Not only is the U.S. economy expected to continue to slow into year end, but so too the global economy. I highlighted back in June the report from Lakshman Achuthan, managing director from the Economic Cycle Research Institute (ECRI), who noted to his clients in January of this year that global growth would hit a wall by this summer based on their global leading economic indicators. He also said his call came before the Japanese earthquake or Middle East unrest, and so he warned not to attribute the slowdown to those events. I bring this up because in his June interview he said to expect a “dead cat bounce” which turned out to occur in July before the global economy and stock markets rolled over. Below is a key excerpt I took from an interview he did in June that I included in my June article:
This is a key point because our indicators suggested a global slowdown to hit this summer before the Japan earthquake and before the Middle East unrest. Because of these temporary economic setbacks from Japan and the Middle East we fully expect to see a quick ‘dead cat’ bounce in global activity. This will be latched on by the Fed and others to prove we were just in a ‘soft patch’ or ‘speed bump.’ However, like I said, our indicators turned down well before those events which suggests to us any sharp economic bounce will be short lived and the slow economic malaise we are calling for will be persistent, pervasive, and pronounced and any temporary reprieve will be just that, ‘temporary.”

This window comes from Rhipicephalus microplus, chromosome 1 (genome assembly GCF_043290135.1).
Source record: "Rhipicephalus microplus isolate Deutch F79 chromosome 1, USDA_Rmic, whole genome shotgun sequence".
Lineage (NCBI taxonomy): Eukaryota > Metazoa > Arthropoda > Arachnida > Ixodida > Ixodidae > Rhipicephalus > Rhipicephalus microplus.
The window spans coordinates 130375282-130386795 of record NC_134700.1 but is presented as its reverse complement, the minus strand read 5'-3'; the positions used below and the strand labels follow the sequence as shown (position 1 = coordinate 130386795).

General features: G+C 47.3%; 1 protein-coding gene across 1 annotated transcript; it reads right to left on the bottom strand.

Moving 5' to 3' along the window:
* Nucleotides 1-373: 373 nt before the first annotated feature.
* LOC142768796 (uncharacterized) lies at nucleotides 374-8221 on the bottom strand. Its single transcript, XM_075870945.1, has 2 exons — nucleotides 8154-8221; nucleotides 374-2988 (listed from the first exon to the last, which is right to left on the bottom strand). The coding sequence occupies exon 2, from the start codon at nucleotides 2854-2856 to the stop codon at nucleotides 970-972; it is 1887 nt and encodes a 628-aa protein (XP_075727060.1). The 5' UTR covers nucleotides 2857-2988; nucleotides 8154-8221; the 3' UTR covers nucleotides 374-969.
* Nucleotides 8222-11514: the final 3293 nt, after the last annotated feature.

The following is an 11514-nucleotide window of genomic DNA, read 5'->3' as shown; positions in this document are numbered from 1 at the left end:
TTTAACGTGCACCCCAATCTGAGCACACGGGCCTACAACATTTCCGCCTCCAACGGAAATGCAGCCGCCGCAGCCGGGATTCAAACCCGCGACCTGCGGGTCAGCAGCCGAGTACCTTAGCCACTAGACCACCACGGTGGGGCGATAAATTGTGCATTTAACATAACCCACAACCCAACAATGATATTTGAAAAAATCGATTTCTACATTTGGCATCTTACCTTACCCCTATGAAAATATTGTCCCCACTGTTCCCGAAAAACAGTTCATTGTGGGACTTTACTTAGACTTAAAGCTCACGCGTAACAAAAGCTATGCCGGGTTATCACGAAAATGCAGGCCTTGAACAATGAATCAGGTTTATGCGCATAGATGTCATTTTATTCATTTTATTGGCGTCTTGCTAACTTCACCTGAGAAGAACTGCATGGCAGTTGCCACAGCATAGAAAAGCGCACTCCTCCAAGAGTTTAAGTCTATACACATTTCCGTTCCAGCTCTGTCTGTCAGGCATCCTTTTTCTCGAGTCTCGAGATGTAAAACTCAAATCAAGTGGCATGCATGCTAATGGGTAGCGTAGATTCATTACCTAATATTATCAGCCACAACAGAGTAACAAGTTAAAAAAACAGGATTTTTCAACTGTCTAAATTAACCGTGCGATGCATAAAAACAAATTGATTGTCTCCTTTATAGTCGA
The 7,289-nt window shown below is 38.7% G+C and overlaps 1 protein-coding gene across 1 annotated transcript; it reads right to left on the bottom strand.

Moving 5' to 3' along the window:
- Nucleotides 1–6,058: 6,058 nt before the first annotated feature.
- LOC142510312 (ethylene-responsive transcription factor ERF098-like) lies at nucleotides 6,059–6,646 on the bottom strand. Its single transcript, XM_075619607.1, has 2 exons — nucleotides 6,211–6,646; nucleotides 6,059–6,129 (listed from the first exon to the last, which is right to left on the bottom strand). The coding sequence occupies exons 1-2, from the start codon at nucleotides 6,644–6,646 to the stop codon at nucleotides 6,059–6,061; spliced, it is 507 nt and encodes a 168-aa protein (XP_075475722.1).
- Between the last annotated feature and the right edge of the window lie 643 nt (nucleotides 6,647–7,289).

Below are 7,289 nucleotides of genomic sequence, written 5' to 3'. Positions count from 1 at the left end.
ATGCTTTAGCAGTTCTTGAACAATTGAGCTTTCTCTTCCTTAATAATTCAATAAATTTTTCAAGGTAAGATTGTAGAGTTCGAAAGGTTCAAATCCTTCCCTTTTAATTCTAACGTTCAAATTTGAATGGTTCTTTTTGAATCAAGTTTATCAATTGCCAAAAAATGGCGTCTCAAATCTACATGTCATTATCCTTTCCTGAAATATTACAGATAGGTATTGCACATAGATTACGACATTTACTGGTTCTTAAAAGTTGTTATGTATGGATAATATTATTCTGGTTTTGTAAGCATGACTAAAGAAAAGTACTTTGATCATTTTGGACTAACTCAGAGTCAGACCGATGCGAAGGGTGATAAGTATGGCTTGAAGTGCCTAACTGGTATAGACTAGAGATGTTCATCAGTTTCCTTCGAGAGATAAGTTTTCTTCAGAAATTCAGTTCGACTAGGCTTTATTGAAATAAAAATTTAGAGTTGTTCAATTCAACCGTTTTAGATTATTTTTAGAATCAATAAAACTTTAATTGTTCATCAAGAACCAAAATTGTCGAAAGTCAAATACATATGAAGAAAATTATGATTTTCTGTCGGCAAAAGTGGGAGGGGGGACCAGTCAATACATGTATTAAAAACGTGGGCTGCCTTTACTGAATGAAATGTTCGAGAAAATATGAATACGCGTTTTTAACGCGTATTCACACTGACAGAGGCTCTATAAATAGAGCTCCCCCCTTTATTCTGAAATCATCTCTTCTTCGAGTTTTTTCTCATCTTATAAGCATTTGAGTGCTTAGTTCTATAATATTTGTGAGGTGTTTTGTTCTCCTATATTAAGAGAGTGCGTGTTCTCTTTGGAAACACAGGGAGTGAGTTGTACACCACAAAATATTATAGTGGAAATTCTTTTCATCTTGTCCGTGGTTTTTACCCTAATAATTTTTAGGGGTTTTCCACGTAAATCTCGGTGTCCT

Given the decline that occurred late in July and the horrible U.S. GDP report, the financial media all sought out Lackshman to hear his views. He was interviewed by the Wall Street Journal and he made some key points that are worth repeating, with excerpts provided below (emphasis added).
The Wall Street Journal (07/29/2011)
Lakshman – “You always have a slowdown before a recession. When that slowdown occurs there is a window of opportunity for growth to resume. When you have a shock during that window of vulnerability, it’s very risky business.”
Wall Street Journal – “In the fall of 2007, you warned that if the Fed didn’t act right then, we were heading into a recession and you were right. What are you seeing now?”
Lakshman – “One of the most troubling recent developments is the consumer. When looking at the recent GDP report, consumption essentially went nowhere. The consumer, which is 70% of the economy isn’t doing anything here during this window of vulnerability, so risks are high.
Lakshman – “You guys were just talking about 2008. Prior to Lehman, our leading indicators were at their worst levels in 30 years, THEN Lehman happened. Thus, we had a lot of vulnerability and then a shock like Lehman hit and boom ‘The Great Recession’ hits.
Lakshman – “Business cycles are about levels of risk. And right now risks are high.”
Given the likelihood of a continued global slowdown in economic growth to persist into the end of the year, it appears then that whether we avoid a recession hinges on whether global central banks can take enough decisive action to overwhelm any shocks during what Lakshman calls this “window of vulnerability.” So far central bankers have taken initial steps to help calm global markets which appears to be working. Will it be enough? Not likely given leading economic indicators suggests further erosion ahead. Thus, unless central bankers open the monetary spigots even further we will be slipping into a recession into year end. It then appears there will be a tug-of-war between global economic prospects and the world’s central banks. Below is likely to be the formula that we will see at least into year end.